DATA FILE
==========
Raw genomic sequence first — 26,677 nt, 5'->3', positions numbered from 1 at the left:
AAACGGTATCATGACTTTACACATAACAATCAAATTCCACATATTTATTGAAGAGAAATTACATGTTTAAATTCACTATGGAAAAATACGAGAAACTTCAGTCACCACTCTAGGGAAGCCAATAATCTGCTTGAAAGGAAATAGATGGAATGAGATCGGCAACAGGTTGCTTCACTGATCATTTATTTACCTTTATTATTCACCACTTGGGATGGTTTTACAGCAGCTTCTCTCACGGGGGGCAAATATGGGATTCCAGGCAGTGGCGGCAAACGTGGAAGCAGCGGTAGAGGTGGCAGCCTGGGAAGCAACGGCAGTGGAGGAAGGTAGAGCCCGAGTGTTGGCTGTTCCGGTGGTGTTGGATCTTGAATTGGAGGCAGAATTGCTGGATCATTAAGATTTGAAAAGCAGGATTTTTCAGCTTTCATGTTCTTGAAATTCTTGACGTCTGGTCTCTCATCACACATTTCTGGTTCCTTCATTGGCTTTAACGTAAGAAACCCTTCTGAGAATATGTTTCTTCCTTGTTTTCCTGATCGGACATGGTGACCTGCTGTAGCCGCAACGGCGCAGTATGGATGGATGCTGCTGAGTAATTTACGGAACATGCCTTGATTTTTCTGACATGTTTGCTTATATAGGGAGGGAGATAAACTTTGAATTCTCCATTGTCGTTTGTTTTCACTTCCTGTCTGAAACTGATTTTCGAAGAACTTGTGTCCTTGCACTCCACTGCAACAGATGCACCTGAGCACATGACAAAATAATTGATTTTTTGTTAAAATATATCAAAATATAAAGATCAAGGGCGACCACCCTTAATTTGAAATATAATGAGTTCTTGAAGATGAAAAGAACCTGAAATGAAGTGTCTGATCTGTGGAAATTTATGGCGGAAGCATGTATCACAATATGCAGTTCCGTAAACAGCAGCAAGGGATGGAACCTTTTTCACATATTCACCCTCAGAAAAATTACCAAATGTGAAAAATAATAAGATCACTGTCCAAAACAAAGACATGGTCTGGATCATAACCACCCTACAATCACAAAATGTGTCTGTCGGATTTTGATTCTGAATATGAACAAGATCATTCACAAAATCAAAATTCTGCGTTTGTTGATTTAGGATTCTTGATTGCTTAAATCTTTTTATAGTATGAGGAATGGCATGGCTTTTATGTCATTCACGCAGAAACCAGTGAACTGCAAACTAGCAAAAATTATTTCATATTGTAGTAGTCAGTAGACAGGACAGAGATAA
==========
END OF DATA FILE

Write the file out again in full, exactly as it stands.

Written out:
Raw genomic sequence first — 26,677 nt, 5'->3', positions numbered from 1 at the left:
AAACGGTATCATGACTTTACACATAACAATCAAATTCCACATATTTATTGAAGAGAAATTACATGTTTAAATTCACTATGGAAAAATACGAGAAACTTCAGTCACCACTCTAGGGAAGCCAATAATCTGCTTGAAAGGAAATAGATGGAATGAGATCGGCAACAGGTTGCTTCACTGATCATTTATTTACCTTTATTATTCACCACTTGGGATGGTTTTACAGCAGCTTCTCTCACGGGGGGCAAATATGGGATTCCAGGCAGTGGCGGCAAACGTGGAAGCAGCGGTAGAGGTGGCAGCCTGGGAAGCAACGGCAGTGGAGGAAGGTAGAGCCCGAGTGTTGGCTGTTCCGGTGGTGTTGGATCTTGAATTGGAGGCAGAATTGCTGGATCATTAAGATTTGAAAAGCAGGATTTTTCAGCTTTCATGTTCTTGAAATTCTTGACGTCTGGTCTCTCATCACACATTTCTGGTTCCTTCATTGGCTTTAACGTAAGAAACCCTTCTGAGAATATGTTTCTTCCTTGTTTTCCTGATCGGACATGGTGACCTGCTGTAGCCGCAACGGCGCAGTATGGATGGATGCTGCTGAGTAATTTACGGAACATGCCTTGATTTTTCTGACATGTTTGCTTATATAGGGAGGGAGATAAACTTTGAATTCTCCATTGTCGTTTGTTTTCACTTCCTGTCTGAAACTGATTTTCGAAGAACTTGTGTCCTTGCACTCCACTGCAACAGATGCACCTGAGCACATGACAAAATAATTGATTTTTTGTTAAAATATATCAAAATATAAAGATCAAGGGCGACCACCCTTAATTTGAAATATAATGAGTTCTTGAAGATGAAAAGAACCTGAAATGAAGTGTCTGATCTGTGGAAATTTATGGCGGAAGCATGTATCACAATATGCAGTTCCGTAAACAGCAGCAAGGGATGGAACCTTTTTCACATATTCACCCTCAGAAAAATTACCAAATGTGAAAAATAATAAGATCACTGTCCAAAACAAAGACATGGTCTGGATCATAACCACCCTACAATCACAAAATGTGTCTGTCGGATTTTGATTCTGAATATGAACAAGATCATTCACAAAATCAAAATTCTGCGTTTGTTGATTTAGGATTCTTGATTGCTTAAATCTTTTTATAGTATGAGGAATGGCATGGCTTTTATGTCATTCACGCAGAAACCAGTGAACTGCAAACTAGCAAAAATTATTTCATATTGTAGTAGTCAGTAGACAGGACAGAGATAA